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EU Urban Mobility Observatory
News article30 March 20201 min read

Utrecht aims to bolster its position as Europe´s bicycling capital

The city of Utrecht is currently building the first high-density, car-free residential district in the Netherlands. It will consist of a 24-hectare site with the capacity for over 12,000 people, making it the first of its kind in the world of such a size.

The site, in a prime location close to the city centre, is currently home to a business centre. However, by 2024, the Merwede district will accommodate over 12,000 people, in 6,000 homes, with the capacity to be serviced by approximately 20,000 bicycles. The district will include several services, such as high schools, two primary schools, shops and health centres, and will be easily accessible to the rest of the city.

The philosophy behind the project aims to deter people from using their cars, making it much easier to move around with a bicycle. This is fully in line with the trends in the city, which have seen Utrecht having the highest number of shared cars per capita in the Netherlands.

Nevertheless, the project will still cater for those who, for different reasons, are not willing or able to stop using their cars by offering 1,800 parking spaces, albeit with considerable associated costs. This would be the equivalent of one car for every three households.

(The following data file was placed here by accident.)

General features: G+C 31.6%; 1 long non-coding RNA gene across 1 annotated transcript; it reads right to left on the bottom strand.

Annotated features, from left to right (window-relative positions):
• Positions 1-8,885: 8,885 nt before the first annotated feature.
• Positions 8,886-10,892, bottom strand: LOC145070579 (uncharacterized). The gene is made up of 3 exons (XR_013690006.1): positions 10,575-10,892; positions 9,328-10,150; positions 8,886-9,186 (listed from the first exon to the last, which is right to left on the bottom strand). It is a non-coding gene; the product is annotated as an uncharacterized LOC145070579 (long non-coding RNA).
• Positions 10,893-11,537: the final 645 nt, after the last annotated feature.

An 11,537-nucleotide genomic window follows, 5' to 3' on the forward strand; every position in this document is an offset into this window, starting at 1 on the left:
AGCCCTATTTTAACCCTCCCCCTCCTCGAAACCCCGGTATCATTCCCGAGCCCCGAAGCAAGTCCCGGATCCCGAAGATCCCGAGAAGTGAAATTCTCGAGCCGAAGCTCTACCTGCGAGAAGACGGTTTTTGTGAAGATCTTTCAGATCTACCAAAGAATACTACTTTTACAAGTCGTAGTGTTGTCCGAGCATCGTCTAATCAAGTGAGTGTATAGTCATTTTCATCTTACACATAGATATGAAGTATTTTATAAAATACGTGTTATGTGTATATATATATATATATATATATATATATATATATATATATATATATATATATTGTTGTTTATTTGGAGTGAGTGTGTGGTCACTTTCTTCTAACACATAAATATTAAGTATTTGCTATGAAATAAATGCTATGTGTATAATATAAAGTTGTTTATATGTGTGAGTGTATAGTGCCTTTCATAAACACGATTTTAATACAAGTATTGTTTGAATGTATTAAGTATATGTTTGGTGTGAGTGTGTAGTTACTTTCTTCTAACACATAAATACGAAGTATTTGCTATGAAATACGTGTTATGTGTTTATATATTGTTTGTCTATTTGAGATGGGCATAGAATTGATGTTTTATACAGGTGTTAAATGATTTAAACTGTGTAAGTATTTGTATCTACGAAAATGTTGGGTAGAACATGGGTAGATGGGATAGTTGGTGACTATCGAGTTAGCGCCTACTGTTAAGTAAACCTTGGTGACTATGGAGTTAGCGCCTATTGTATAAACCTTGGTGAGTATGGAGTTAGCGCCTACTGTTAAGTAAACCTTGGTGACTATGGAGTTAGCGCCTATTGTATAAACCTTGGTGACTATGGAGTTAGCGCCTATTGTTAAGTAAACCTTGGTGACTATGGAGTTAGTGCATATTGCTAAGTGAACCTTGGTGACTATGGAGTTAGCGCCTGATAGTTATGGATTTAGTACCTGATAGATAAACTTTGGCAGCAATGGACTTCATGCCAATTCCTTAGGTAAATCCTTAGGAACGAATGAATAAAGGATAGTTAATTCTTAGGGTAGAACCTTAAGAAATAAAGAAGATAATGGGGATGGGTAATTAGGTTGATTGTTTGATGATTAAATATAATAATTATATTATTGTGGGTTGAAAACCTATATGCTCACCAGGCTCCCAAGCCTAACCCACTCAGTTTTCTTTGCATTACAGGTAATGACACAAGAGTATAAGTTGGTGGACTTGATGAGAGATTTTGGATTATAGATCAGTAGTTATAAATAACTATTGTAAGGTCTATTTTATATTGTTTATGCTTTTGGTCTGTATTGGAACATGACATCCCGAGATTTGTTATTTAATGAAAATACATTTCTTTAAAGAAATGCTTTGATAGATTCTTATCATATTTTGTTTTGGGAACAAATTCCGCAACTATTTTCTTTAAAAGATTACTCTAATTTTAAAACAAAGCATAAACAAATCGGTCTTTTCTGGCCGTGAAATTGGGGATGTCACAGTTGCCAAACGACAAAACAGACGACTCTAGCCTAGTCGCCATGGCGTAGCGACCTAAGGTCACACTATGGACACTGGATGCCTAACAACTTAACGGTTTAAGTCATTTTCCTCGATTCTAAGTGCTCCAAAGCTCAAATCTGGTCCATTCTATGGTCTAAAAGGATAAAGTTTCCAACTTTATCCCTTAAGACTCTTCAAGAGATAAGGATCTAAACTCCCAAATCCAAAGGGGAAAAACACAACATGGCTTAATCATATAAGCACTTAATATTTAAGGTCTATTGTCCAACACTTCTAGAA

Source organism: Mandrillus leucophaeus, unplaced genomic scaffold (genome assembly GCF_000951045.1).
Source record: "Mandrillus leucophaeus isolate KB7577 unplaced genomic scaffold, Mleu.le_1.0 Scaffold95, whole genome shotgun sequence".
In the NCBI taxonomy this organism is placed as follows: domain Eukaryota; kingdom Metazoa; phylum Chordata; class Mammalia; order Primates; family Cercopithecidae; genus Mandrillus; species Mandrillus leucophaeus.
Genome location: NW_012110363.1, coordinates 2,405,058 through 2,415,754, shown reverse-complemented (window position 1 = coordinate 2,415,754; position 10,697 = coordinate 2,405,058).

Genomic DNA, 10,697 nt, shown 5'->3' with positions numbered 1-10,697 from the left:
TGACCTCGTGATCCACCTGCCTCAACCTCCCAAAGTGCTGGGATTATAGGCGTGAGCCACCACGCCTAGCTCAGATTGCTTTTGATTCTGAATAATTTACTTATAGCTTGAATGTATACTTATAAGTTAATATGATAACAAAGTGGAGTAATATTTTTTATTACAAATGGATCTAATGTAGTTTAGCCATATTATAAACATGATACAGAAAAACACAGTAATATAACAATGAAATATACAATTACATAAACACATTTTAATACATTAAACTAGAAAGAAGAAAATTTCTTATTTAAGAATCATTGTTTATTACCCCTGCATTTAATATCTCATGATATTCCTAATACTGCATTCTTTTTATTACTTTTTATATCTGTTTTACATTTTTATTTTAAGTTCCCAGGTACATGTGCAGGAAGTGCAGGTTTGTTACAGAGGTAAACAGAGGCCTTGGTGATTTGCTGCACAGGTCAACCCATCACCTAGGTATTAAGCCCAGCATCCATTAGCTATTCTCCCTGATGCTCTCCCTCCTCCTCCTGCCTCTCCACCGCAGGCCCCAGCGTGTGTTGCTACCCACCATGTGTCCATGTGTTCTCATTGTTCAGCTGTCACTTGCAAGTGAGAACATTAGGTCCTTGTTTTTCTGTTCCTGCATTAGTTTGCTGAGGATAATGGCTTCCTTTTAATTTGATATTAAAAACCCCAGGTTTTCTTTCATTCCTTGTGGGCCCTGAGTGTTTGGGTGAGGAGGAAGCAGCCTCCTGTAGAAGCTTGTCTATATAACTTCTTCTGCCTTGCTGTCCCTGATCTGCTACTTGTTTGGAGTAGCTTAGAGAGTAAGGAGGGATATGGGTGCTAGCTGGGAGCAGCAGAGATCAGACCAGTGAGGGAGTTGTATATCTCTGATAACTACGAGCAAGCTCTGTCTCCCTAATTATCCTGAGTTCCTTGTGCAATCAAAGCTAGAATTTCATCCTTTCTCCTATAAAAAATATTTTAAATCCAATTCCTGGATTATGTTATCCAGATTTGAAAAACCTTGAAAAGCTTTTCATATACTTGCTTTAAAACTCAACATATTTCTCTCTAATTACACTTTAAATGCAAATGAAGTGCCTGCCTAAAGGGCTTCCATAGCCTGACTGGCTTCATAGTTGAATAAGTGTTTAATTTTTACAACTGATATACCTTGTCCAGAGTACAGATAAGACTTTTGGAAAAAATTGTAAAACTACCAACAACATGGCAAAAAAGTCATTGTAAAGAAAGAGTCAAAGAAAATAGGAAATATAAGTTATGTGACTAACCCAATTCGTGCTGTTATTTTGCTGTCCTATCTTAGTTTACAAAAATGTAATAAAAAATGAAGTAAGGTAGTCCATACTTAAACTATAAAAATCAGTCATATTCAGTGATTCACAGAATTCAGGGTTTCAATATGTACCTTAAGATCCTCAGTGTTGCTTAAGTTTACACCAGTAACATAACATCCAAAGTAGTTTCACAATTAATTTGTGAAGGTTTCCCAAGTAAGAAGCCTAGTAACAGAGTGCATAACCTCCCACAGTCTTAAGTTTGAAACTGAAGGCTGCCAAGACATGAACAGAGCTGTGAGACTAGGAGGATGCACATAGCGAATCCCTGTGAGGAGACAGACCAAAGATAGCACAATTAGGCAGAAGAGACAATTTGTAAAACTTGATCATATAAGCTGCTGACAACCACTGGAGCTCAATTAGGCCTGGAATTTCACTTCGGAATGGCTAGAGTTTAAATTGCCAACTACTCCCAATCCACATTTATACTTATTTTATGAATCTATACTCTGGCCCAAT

Marco Broekman, the architect behind the enterprise, believes that: “By having this car-free area, we can design spaces without the strait jacket rules of the car, and thus focus on essentials for a high-density area, which is the quality of public space, green, biodiversity, climate adaptation and meeting places for social interaction.”

With over 125,000 daily cyclists in the city centre alone, the city of Utrecht aims to boost the attractiveness of this mode of transport, prioritising it in their mobility policy. This project is an additional step undertaken by Utrecht to cement its reputation as Europe´s leading bicycle city.

Photo Credit: Sergio Gutierrez Getino/ - no permission to re-use image(s) without separate licence from Shutterstock.

Article first published first at The Guardian on 15th of March 2020



Publication date
30 March 2020
  • Walking and cycling
  • Netherlands